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AI-aided cybercrime may be on the rise


Unless you live under a rock, you’ve noticed that AI (artificial intelligence) chatbots are a hot topic right now. It’s pretty fun to ask ChatGPT to write new Seinfeld episodes or streamline your workflow, right? 

Guess who else is experimenting with AI for more ominous reasons. That’s right, Prime Minister Justin Trudeau. Just kidding; I mean cybercriminals. 

Although AI can support our work, AI-supported cybercrime will also become more difficult to identify as the technology improves.

It used to be easier to bust a nogoodnik because of their poor grammar or spelling. But AI is changing that.

Naturally, you and your staff are careful with emails. You read unexpected messages closely and don’t click on any links that look even remotely suspicious.

No probs there.

However, because AI can fabricate phishing emails that are more human than the humans can, we could have a problem with scams. There are so many new variations of old swindles that it’s tough to keep up. Nowadays, these crooks use the AI to clean up their lures to make them more enticing. We’ve even seen fake email strings to make the sting look more authentic.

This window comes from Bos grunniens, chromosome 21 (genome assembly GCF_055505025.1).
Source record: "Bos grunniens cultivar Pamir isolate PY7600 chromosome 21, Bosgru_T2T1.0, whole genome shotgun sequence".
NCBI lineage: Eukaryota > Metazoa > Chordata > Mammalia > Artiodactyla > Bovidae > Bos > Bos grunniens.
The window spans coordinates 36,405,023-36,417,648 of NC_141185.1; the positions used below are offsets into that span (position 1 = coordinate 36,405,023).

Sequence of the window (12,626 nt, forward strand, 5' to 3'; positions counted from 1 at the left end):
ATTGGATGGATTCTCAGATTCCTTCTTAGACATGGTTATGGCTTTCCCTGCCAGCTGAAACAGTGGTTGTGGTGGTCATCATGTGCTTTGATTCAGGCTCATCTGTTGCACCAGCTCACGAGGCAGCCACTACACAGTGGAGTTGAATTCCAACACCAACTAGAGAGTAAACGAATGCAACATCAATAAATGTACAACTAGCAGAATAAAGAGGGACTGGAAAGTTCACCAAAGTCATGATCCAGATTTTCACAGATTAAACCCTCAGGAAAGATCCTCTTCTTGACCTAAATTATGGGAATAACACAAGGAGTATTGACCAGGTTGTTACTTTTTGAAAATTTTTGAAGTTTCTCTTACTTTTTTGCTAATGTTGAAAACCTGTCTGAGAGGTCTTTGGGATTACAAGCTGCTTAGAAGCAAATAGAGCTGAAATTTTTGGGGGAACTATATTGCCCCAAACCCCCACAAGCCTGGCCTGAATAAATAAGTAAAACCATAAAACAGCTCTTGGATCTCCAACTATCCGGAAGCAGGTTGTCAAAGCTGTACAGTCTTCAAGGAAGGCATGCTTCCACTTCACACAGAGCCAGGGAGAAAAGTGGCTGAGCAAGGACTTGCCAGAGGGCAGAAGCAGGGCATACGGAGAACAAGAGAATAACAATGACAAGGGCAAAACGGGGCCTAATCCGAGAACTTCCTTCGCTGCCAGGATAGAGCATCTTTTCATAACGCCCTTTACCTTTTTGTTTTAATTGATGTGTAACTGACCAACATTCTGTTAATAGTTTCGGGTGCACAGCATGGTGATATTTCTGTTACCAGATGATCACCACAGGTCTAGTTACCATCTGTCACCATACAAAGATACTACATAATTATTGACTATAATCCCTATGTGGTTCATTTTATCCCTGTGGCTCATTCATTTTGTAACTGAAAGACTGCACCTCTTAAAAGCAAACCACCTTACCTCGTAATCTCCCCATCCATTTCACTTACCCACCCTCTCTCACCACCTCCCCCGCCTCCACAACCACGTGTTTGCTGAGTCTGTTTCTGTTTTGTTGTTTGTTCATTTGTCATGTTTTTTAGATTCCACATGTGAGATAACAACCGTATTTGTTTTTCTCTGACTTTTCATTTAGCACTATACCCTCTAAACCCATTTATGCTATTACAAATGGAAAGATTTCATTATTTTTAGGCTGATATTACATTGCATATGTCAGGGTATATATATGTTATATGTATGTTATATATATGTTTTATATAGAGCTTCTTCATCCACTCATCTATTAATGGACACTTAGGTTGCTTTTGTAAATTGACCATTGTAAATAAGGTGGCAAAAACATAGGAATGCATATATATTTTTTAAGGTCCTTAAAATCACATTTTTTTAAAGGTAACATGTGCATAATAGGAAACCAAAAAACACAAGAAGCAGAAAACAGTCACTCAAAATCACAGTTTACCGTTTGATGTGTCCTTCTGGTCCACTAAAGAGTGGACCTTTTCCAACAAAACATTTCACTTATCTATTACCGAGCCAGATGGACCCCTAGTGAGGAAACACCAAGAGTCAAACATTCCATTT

Even though there is software that will detect these messages, it’s a ways off. In the meantime, the same rules apply.

Take caution when you get unexpected email. Is the address from a company or person you recognize? That’s usually a dead giveaway. When in doubt, call, text, carrier pigeon (anything but email!) the sender to confirm. It only takes a minute. Unless it’s a carrier pigeon, of course.

We’re experts in this area, so if you need a hand with phishing scams, drop us a line.